Drag Queen – (noun) someone who performs femininity theatrically.
Dyke – (noun) a term referring to a masculine presenting lesbian. While often used derogatorily, it can is adopted affirmatively by many lesbians (and not necessarily masculine ones) as a positive self-identity term
Emotional/Spiritual Attraction – (noun) an affinity for someone that evokes the want to engage in emotional intimate behavior (e.g., sharing, confiding, trusting, interdepending), experienced in varying degrees (from little-to-non, to intense). Often conflated with romantic attraction and sexual attraction.
Fag(got) – (noun) derogatory term referring to a gay person, or someone perceived as queer. Occasionally used as an self-identifying affirming term by some gay men, at times in the shortened form ‘fag’.
Feminine Presenting; Masculine Presenting – (adj) a way to describe someone who expresses gender in a more feminine or masculine way, for example in their hair style, demeanor, clothing choice, or style. Not to be confused with Feminine of Center and Masculine of Center, which often includes a focus on identity as well as expression.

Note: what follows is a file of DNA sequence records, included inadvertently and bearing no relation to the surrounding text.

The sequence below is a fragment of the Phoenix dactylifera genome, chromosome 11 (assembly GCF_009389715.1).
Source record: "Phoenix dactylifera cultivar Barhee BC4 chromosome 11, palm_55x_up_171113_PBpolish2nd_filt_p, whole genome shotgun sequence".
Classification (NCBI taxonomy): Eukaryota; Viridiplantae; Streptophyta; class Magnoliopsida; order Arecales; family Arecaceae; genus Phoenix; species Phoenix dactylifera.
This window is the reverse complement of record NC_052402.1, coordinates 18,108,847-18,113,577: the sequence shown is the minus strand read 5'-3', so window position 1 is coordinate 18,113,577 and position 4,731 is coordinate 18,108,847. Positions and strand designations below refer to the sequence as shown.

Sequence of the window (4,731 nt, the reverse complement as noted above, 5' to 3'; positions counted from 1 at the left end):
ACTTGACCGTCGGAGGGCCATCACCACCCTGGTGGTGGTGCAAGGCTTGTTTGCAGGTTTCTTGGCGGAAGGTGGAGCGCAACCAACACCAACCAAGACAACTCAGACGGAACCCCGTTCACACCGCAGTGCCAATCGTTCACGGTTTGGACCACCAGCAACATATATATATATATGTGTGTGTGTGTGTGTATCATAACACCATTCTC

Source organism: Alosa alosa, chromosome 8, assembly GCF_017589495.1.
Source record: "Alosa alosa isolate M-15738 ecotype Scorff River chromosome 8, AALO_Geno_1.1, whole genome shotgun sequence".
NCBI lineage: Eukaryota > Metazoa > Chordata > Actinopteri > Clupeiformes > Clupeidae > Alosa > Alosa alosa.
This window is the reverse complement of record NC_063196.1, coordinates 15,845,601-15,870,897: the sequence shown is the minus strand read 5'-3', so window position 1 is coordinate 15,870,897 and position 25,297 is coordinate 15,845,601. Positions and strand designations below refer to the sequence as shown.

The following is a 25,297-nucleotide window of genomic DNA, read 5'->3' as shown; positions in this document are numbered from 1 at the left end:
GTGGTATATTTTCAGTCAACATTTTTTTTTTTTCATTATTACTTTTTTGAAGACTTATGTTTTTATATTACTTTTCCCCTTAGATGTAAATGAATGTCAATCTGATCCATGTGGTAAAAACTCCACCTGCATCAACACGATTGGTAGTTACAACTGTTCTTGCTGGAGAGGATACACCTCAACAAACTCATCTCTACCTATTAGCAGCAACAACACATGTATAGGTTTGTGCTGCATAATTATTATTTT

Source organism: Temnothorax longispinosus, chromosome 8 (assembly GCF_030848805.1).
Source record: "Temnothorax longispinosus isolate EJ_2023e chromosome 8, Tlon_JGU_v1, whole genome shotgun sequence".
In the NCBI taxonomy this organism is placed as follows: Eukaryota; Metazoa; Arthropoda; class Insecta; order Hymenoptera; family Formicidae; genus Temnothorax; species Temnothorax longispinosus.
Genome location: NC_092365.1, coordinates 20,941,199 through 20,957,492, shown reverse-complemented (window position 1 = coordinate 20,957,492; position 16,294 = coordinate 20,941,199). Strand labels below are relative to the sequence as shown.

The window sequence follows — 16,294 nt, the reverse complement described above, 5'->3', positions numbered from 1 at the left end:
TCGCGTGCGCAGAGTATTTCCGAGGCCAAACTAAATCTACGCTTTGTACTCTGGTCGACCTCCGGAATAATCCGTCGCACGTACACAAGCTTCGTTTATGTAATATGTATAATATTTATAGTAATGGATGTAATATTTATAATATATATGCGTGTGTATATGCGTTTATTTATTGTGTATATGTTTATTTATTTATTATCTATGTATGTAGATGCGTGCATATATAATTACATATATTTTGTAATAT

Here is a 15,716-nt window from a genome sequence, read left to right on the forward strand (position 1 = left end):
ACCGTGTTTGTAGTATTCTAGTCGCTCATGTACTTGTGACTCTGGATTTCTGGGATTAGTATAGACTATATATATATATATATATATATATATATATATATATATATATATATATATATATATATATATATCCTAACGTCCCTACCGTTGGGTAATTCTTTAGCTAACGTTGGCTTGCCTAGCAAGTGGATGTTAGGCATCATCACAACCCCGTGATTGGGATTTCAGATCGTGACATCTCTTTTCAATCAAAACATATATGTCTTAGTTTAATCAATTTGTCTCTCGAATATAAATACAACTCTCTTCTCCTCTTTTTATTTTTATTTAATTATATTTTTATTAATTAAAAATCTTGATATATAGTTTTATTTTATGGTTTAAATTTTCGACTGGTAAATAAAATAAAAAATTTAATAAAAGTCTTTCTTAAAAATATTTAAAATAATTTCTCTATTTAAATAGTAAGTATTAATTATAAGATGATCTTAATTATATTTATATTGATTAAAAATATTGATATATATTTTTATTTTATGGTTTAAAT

Feminine of Center; Masculine of Center – (adj) a word that indicates a range of terms of gender identity and gender presentation for folks who present, understand themselves, relate to others in a more feminine/masculine way.  Feminine of center individuals may also identify as femme, submissive, transfeminine, or more; masculine of center individuals may also often identity as butch, stud, aggressive, boi, transmasculine, or more.